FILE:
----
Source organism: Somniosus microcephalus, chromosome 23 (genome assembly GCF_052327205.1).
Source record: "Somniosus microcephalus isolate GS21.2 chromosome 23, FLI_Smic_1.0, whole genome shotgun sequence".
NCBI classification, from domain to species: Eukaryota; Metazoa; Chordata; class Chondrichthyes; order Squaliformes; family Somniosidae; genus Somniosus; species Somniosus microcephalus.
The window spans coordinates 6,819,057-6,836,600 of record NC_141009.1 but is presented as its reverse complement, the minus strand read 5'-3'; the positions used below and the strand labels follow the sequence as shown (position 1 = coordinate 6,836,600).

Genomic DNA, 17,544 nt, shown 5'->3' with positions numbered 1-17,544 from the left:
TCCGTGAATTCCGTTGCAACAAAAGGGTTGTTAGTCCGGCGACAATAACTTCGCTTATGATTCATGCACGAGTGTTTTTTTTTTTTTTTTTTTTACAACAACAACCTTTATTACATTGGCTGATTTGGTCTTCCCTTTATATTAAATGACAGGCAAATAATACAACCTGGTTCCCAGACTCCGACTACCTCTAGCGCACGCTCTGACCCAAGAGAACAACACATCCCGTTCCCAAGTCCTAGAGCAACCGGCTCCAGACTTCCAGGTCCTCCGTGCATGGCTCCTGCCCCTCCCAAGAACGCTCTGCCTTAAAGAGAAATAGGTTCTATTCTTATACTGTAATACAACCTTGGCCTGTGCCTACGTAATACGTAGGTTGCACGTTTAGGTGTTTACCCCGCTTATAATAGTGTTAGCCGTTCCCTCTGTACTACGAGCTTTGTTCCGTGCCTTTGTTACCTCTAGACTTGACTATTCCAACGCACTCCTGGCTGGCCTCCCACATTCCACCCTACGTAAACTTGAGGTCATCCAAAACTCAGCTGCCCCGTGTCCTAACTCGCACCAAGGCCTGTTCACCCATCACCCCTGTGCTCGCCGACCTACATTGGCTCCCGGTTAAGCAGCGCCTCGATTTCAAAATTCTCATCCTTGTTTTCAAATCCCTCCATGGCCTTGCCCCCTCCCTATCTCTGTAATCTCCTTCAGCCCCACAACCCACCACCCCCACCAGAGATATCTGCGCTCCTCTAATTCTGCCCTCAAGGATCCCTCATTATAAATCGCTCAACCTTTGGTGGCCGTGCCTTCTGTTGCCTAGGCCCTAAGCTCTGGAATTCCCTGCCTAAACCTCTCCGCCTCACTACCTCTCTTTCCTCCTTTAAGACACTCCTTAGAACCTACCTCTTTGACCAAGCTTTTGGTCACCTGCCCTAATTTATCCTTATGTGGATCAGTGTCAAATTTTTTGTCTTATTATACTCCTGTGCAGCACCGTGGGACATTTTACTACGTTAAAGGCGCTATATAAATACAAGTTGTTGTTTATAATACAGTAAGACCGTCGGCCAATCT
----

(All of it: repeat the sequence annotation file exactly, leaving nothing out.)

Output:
Source organism: Somniosus microcephalus, chromosome 23 (genome assembly GCF_052327205.1).
Source record: "Somniosus microcephalus isolate GS21.2 chromosome 23, FLI_Smic_1.0, whole genome shotgun sequence".
NCBI classification, from domain to species: Eukaryota; Metazoa; Chordata; class Chondrichthyes; order Squaliformes; family Somniosidae; genus Somniosus; species Somniosus microcephalus.
The window spans coordinates 6,819,057-6,836,600 of record NC_141009.1 but is presented as its reverse complement, the minus strand read 5'-3'; the positions used below and the strand labels follow the sequence as shown (position 1 = coordinate 6,836,600).

Genomic DNA, 17,544 nt, shown 5'->3' with positions numbered 1-17,544 from the left:
TCCGTGAATTCCGTTGCAACAAAAGGGTTGTTAGTCCGGCGACAATAACTTCGCTTATGATTCATGCACGAGTGTTTTTTTTTTTTTTTTTTTTACAACAACAACCTTTATTACATTGGCTGATTTGGTCTTCCCTTTATATTAAATGACAGGCAAATAATACAACCTGGTTCCCAGACTCCGACTACCTCTAGCGCACGCTCTGACCCAAGAGAACAACACATCCCGTTCCCAAGTCCTAGAGCAACCGGCTCCAGACTTCCAGGTCCTCCGTGCATGGCTCCTGCCCCTCCCAAGAACGCTCTGCCTTAAAGAGAAATAGGTTCTATTCTTATACTGTAATACAACCTTGGCCTGTGCCTACGTAATACGTAGGTTGCACGTTTAGGTGTTTACCCCGCTTATAATAGTGTTAGCCGTTCCCTCTGTACTACGAGCTTTGTTCCGTGCCTTTGTTACCTCTAGACTTGACTATTCCAACGCACTCCTGGCTGGCCTCCCACATTCCACCCTACGTAAACTTGAGGTCATCCAAAACTCAGCTGCCCCGTGTCCTAACTCGCACCAAGGCCTGTTCACCCATCACCCCTGTGCTCGCCGACCTACATTGGCTCCCGGTTAAGCAGCGCCTCGATTTCAAAATTCTCATCCTTGTTTTCAAATCCCTCCATGGCCTTGCCCCCTCCCTATCTCTGTAATCTCCTTCAGCCCCACAACCCACCACCCCCACCAGAGATATCTGCGCTCCTCTAATTCTGCCCTCAAGGATCCCTCATTATAAATCGCTCAACCTTTGGTGGCCGTGCCTTCTGTTGCCTAGGCCCTAAGCTCTGGAATTCCCTGCCTAAACCTCTCCGCCTCACTACCTCTCTTTCCTCCTTTAAGACACTCCTTAGAACCTACCTCTTTGACCAAGCTTTTGGTCACCTGCCCTAATTTATCCTTATGTGGATCAGTGTCAAATTTTTTGTCTTATTATACTCCTGTGCAGCACCGTGGGACATTTTACTACGTTAAAGGCGCTATATAAATACAAGTTGTTGTTTATAATACAGTAAGACCGTCGGCCAATCT